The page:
Friday, November 3, 2006

We exited Frank's house by 7:15 a.m. and spent a good deal of time removing layer after layer of ice from our windshield. After a quick breakfast stop at fast food nirvana (McDonald's), we headed out of town. It was dark as we left the bright lights of Anchorage, but with each mile, the sun rose and lit the scenic land around us. Views along Turnagain Arm were majestic, but too dark for photos.

windsTunnelWe met Dwight West, our railroad guide, at 8:30 a.m. at a scenic overlook just before the Anton Anderson Memorial Tunnel. We then traveled 2.5 miles through the longest highway tunnel in North America. Popping out on the other side, we were greeted by sunshine and fierce winds. Exiting the car for pictures, we watched as the wind screamed down the side of the mountain, creating waves as it hit the water which in turn gave rise to fog. Unfortunately, the photo shown here cannot begin to capture the awesome majesty of the moment. Having survived the hypothermic winds as long as we could, we jumped back into the car and blasted the heater.

big bucks!At the Begich Towers, we met Mark Earnest, Whittier's city manager as well as a railfan who John had met via his website. We chatted a bit with Mark in his office, checked out his enviable collection of HO scale brass SD70MACs and cabooses, heard a few details of the town and then headed out for adventure.

School tunnelOne area where Whittier seems to excel is its school. Mark was dropping off his young son Matthew for class so we got to tag along and experience it for ourselves. The school is connected to the Begich Towers via an underground tunnel which enables students to reach their destination without freezing their little tootsies off, unlike I did when I was their age. The school itself is super clean, brightly painted and friendly. Approximately 50 students attend the pre-K through 12th grade and the teacher to pupil ratio is fairly high. Our final stop was an enormous modern gymnasium and Mark commented that the basketball team travels all over the state.

We parted company with Dwight and then took a white knuckle four wheel drive tour of future town development with Mark. Whittier has some pretty big plans to develop a scenic area for recreational use. I must admit I was very taken with the ice laden mountain views and water so crystal clear that you could see the stones at the bottom. During part of the drive, we passed an unusual sight of a school bus being used for housing.

Stunning scenery Stunning scenery

To satisfy my "land of the lost" urge, we paid a visit to the abandon Buckner building. I had done this excursion in 2002, but this time I had two guides, Mark (who had flashlights!) and Harbormaster Mike who had played in the building as a kid. We entered the building through a back entrance and began to explore the various rooms and passage ways. Although we hadn't paid our admission, we did sneak into the movie theatre to see what was showing (it was "Alone in the Dark" with Christian Slater and Tara Reid - LOL). We roamed through rooms of rust and rubbish. Eventually, we headed up to the snow-laden roof for an awesome view of the Whittier and the Alaska Railroad yard. We then descended a tetanus-infested metal stairway to return to the first floor for some final exploring.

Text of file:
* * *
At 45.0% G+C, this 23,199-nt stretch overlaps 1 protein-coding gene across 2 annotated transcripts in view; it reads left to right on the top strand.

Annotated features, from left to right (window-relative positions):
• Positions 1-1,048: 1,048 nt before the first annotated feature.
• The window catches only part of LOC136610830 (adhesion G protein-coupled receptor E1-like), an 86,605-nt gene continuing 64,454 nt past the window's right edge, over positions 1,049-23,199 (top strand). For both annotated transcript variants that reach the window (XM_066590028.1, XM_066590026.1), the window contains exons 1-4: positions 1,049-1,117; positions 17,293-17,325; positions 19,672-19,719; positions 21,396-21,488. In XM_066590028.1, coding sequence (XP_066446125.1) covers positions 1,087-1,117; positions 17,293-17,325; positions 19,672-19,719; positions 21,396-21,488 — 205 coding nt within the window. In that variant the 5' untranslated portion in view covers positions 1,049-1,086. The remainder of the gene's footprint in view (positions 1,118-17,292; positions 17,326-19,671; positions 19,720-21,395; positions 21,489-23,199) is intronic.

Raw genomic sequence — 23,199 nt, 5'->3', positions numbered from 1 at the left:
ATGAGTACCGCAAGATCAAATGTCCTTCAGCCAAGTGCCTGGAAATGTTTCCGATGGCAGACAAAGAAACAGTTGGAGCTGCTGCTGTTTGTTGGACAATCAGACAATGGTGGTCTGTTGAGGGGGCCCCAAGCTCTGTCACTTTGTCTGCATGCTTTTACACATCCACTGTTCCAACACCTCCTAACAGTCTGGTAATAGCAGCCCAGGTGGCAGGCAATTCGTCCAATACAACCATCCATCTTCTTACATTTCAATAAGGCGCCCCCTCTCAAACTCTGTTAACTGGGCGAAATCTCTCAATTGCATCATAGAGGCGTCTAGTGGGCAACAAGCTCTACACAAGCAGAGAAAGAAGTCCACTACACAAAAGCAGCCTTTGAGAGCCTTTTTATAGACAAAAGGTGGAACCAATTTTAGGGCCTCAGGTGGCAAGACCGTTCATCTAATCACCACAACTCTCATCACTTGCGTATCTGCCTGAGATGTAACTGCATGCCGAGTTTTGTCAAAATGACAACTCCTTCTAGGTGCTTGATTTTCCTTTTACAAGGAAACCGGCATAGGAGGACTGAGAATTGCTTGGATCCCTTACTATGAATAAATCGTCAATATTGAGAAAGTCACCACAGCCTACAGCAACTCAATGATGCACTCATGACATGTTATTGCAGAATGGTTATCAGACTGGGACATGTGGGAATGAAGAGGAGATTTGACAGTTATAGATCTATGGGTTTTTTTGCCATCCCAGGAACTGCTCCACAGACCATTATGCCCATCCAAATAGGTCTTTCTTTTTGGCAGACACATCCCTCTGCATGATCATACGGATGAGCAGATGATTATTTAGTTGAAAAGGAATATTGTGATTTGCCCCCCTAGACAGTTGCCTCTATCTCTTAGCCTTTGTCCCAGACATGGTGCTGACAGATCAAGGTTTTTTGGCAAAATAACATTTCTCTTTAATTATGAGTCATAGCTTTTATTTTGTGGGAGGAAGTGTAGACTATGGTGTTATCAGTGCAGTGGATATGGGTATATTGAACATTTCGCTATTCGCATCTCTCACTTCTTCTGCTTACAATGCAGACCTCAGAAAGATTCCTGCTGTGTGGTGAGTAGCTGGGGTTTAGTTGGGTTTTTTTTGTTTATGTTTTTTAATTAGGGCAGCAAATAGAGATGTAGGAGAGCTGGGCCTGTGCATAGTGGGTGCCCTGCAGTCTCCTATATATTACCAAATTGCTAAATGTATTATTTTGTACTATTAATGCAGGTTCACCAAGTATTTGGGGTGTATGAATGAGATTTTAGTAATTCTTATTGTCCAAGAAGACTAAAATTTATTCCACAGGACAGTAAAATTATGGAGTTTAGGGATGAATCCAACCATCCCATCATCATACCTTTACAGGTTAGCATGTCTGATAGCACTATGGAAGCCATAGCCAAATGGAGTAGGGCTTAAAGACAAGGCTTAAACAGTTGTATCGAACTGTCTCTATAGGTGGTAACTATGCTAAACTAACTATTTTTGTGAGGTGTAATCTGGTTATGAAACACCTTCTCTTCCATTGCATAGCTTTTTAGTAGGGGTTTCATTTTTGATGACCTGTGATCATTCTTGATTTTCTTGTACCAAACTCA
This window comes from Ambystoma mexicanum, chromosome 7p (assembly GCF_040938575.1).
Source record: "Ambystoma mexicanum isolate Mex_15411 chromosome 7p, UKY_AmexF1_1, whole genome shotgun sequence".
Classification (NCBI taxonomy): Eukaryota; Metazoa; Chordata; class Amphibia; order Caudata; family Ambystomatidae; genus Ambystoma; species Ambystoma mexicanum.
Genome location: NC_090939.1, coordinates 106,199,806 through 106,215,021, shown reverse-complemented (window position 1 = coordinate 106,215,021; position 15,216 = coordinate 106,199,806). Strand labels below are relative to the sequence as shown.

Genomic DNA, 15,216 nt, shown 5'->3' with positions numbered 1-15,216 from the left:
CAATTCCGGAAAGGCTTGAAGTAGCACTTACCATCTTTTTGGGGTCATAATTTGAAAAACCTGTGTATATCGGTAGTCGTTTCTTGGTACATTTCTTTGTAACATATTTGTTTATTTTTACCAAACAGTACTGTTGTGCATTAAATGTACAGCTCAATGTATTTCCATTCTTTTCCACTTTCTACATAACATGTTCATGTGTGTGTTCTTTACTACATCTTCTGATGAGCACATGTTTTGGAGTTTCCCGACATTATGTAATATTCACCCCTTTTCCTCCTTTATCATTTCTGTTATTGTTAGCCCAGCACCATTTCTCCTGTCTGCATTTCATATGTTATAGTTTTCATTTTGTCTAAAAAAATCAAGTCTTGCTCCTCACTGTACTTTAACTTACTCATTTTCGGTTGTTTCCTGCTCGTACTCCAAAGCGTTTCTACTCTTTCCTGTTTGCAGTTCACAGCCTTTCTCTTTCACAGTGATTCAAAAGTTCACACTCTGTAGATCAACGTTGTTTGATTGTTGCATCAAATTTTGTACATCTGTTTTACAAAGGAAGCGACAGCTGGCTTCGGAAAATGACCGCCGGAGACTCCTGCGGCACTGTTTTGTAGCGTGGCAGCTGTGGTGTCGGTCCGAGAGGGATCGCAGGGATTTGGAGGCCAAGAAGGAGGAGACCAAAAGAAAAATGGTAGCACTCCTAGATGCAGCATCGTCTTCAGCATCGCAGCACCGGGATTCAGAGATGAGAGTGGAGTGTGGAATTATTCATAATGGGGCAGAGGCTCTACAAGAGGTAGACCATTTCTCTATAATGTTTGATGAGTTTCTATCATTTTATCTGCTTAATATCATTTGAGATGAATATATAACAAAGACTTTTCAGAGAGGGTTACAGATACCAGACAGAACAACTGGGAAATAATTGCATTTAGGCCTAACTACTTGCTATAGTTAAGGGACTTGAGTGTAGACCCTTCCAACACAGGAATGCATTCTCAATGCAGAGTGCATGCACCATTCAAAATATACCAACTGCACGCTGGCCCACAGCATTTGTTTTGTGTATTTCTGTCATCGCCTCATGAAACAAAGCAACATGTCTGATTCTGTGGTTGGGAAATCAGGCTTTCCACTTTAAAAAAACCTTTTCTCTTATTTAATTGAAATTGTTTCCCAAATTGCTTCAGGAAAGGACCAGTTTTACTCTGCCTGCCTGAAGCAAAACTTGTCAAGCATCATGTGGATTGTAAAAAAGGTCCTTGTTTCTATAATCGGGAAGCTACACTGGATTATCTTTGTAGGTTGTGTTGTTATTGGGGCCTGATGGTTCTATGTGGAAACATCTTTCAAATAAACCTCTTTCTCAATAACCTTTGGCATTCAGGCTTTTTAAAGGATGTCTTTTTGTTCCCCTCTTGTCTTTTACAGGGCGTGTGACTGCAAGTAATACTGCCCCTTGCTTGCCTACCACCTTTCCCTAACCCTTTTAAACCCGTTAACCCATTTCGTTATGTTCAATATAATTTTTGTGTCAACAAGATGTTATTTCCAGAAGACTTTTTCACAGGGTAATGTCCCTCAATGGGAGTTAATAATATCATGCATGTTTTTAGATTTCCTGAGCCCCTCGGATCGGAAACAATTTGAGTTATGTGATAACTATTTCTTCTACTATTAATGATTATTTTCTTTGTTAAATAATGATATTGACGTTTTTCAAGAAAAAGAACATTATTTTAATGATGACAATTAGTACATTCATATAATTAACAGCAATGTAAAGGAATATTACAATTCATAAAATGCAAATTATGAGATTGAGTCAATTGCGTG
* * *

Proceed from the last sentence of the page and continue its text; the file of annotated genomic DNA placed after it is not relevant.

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Mark invited us to his condo for lunch and we readily accepted. Thankfully his wife Carla had prepared a hot meal which quickly warmed our frozen bodies. While we ate, their four-year-old son Matthew, astonished me with his recall of the Alaska Railroad roster. When Mark said, "711" Matthew would reply "RDC." Mark retorted, "3015" and Matthew quickly responded, "GP40-H." On and on the two went until I finally offered Matthew a future job working on my website.

Refueled and refreshed, we headed out to the docks to watch the barge unloading with Dwight. Gondola after gondola of pipe was retrieved from the barge in anticipation of repairing a 16 mile stretch of the Trans-Alaska pipeline. Some of the pipe had shifted during transit and a forklift was used to force it back into place. [click here for 3.2MB video] We did a final drive through the yard, capturing photos of the Halliburton railcars, an enormous shed made from containers, trucks on flatcars and many others.

Pipe Halliburton Shed
trucks snow mountains Pet rock

We parted company with Dwight and stopped by the Begich Towers to meet Robert Krol at his parent's condo. Every trip he presents me a custom-made HO scale item and this time he did not disappoint; I was the recipient of an Alaska Railroad centerbeam flatcar! Robert had used the photos from my website to guide his skilled hands in creating a show quality masterpiece. Note to self: make four trips a year to Alaska to increase HO scale roster with more quality masterpieces. Robert's mom then gave Terry a tour of the stunning hand-made beadwork she has created over the years. What a talented family!

We caught the 4:00 p.m. tunnel opening out of town and then began the hour long trip back to Anchorage. Stopping in Bear Valley, we grabbed several quick photos of the bridge replacement effort and an eagle fighting off several other birds for a fish it had captured. As we got off the exit ramp in Anchorage, we got a darkly lit photo of a pair of moose grabbing a quick vegetarian snack.

Tunnel 1 Tunnel 2 bridge work
Eagle 1 Eagle 2 Moose

We met back up with Frank and his girlfriend Camille for some bottomless French fries at Red Robin. Frank then stopped at Best Buy to purchase me a DVD of his favorite Sci-Fi comedy, The Fifth Element. While waiting in the parking lot, I met up with an eBay seller to get a print I had purchased several weeks before. Returning to Frank's house, we showered, packed and watched Mission Impossible III.

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